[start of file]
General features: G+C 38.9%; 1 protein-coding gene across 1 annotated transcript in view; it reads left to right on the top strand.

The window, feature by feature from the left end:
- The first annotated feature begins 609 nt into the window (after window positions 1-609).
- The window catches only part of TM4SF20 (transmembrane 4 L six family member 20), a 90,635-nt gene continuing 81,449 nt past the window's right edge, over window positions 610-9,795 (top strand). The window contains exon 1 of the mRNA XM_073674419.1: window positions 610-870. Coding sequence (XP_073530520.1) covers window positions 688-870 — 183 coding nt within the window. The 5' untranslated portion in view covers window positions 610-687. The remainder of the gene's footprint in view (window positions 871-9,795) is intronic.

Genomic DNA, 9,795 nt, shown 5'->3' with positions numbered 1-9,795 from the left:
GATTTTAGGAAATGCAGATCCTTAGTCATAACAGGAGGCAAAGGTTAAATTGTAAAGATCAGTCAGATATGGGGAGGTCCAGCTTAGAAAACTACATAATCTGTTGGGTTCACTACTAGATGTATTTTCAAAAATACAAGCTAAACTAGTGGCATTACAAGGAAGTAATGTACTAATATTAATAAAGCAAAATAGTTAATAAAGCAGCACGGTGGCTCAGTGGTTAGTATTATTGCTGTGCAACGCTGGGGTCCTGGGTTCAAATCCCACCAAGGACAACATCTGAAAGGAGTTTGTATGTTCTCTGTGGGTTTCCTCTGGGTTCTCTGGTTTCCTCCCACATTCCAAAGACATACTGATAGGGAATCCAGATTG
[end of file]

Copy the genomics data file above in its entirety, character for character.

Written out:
General features: G+C 38.9%; 1 protein-coding gene across 1 annotated transcript in view; it reads left to right on the top strand.

The window, feature by feature from the left end:
- The first annotated feature begins 609 nt into the window (after window positions 1-609).
- The window catches only part of TM4SF20 (transmembrane 4 L six family member 20), a 90,635-nt gene continuing 81,449 nt past the window's right edge, over window positions 610-9,795 (top strand). The window contains exon 1 of the mRNA XM_073674419.1: window positions 610-870. Coding sequence (XP_073530520.1) covers window positions 688-870 — 183 coding nt within the window. The 5' untranslated portion in view covers window positions 610-687. The remainder of the gene's footprint in view (window positions 871-9,795) is intronic.

Genomic DNA, 9,795 nt, shown 5'->3' with positions numbered 1-9,795 from the left:
GATTTTAGGAAATGCAGATCCTTAGTCATAACAGGAGGCAAAGGTTAAATTGTAAAGATCAGTCAGATATGGGGAGGTCCAGCTTAGAAAACTACATAATCTGTTGGGTTCACTACTAGATGTATTTTCAAAAATACAAGCTAAACTAGTGGCATTACAAGGAAGTAATGTACTAATATTAATAAAGCAAAATAGTTAATAAAGCAGCACGGTGGCTCAGTGGTTAGTATTATTGCTGTGCAACGCTGGGGTCCTGGGTTCAAATCCCACCAAGGACAACATCTGAAAGGAGTTTGTATGTTCTCTGTGGGTTTCCTCTGGGTTCTCTGGTTTCCTCCCACATTCCAAAGACATACTGATAGGGAATCCAGATTG